An interesting suggestion. Generally I am sceptical about whether the level of Western / American influence in events of this kind is quite as great as some think, though no doubt there would be a desire by many to keep American support on board in Egypt. The issue of precedence is a major concern. Already the supporters of Morsi have been on the streets protesting against this action, and no doubt a year down the line if some group feel disenfranchised by the next civilian government, then they too will feel it is legitimate to try to pull it down through violent or intimidatory protest.

      The trouble with any protest demonstrations, marches etc is that even if a million take to the street it is still only a tiny minority of the whole population. Knowing whether the majority support the protest and truly believe in the overthrow of the government is not easy to guage in a country such as Egypt.

  4. dewahoki profile image60
    dewahokiposted 3 years ago

    i do't know,,, that's their rules..... i can't give more comment why they not handle it

  5. Writer Fox profile image80
    Writer Foxposted 3 years ago

    Egypt has been in crisis for many years. The average family in Egypt spends 40% of its household budget on food. More than 14 million people there suffer from food insecurity. 

    It's difficult for the western world to understand that politics means very little when your children are malnourished.

    'Freedom of expression' doesn't exist in Egypt.  The media and the Internet are control by those in power. And so are 'elections.' Dissenters are killed.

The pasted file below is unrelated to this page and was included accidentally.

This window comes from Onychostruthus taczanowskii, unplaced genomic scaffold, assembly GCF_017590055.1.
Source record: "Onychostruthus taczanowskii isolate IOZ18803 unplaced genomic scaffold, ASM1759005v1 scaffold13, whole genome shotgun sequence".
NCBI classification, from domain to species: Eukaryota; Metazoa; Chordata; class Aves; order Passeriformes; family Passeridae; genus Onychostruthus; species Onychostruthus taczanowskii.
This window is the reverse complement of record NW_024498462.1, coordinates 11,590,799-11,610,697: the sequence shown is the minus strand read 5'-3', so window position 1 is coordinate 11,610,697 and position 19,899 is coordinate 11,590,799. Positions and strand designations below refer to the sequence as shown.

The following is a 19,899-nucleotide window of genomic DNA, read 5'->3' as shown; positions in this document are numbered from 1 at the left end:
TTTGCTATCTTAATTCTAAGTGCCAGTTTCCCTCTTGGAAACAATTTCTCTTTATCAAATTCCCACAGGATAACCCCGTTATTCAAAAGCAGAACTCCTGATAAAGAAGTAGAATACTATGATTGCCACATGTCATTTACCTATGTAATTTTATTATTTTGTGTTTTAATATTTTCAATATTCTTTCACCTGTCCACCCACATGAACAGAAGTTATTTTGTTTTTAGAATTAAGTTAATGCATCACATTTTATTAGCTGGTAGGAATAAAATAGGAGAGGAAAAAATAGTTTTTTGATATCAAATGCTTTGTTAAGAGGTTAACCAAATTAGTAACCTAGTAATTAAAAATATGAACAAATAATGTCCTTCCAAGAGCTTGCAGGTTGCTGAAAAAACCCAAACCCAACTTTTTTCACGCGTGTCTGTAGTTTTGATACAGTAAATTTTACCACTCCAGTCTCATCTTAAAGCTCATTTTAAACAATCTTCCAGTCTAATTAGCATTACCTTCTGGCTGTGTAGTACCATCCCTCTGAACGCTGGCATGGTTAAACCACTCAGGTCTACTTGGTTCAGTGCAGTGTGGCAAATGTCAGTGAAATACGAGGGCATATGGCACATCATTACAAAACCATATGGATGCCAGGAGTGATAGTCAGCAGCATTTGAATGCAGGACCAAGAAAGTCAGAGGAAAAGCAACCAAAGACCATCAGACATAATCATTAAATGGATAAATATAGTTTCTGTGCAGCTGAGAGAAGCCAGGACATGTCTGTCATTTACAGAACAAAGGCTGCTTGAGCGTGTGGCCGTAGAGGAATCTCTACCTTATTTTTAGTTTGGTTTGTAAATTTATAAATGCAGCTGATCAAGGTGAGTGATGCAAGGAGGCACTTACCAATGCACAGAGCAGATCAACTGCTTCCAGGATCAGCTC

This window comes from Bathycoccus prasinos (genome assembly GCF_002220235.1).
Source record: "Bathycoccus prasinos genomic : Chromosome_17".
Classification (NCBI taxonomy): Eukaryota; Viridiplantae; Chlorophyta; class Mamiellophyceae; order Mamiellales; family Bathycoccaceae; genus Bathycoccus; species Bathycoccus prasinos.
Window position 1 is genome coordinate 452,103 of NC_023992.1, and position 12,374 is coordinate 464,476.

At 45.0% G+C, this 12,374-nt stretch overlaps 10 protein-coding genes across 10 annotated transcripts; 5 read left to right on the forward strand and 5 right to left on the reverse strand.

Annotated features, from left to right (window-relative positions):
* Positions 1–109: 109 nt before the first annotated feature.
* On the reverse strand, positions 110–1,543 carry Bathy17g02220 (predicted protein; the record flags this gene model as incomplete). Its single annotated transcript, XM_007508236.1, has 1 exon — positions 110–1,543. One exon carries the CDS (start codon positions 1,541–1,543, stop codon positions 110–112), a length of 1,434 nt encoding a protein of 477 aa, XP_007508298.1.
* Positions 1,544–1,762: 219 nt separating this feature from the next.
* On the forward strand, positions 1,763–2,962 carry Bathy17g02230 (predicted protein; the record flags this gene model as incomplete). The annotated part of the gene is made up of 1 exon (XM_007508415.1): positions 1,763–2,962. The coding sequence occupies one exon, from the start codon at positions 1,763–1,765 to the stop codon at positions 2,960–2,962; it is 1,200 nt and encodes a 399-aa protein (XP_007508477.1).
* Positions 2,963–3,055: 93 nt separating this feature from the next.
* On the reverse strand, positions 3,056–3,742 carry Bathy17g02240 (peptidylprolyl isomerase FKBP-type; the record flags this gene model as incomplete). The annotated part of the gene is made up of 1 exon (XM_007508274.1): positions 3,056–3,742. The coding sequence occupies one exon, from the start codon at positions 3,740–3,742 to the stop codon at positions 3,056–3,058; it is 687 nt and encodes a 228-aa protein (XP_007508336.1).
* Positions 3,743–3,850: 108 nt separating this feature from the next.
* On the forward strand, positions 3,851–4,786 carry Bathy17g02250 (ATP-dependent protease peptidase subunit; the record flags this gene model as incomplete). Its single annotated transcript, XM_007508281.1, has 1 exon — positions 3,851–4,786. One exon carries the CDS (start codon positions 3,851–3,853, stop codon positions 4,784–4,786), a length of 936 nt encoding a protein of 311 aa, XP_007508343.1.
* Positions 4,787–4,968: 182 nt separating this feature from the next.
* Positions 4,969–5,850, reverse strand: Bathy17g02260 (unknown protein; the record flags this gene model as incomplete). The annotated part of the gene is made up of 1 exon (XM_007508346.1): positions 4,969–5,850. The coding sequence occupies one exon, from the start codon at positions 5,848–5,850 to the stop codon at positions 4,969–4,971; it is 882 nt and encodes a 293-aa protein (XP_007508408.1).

The crisis has nothing to do with religion.  It's all about money and power.  What religion teaches that it's OK that children don't have enough food to eat?

  6. Writer Fox profile image80
    Writer Foxposted 3 years ago

    I just found this video (along with 1,400,000 other people).  It's a little boy in Egypt explaining the situation:

    1. GA Anderson profile image88
      GA Andersonposted 3 years ago in reply to this

      Hmmm.. wonder what that kid's home environment is?

      Damn, we (the U.S.) have supposedly educated adults that don't the sense this kid has - whether you agree with him or not.


  7. 85
    Education Answerposted 3 years ago

    I think it would be a brilliant idea to back an insurrection in a country where we don't know much about the people who are revolting.  Further, I think it would be genius to give F-16 jets to that same government once it had proven to be unstable and unreliable.

  8. janesix profile image73
    janesixposted 3 years ago

    egypts issues won't be resolved until my issues are resolved.

  9. 0
    Brenda Durhamposted 3 years ago

    My speakers aren't working right now, so I'm not totally sure, but I think this is the video I saw a long time ago explaining several forms of government and the pros and cons of them.  Very interesting.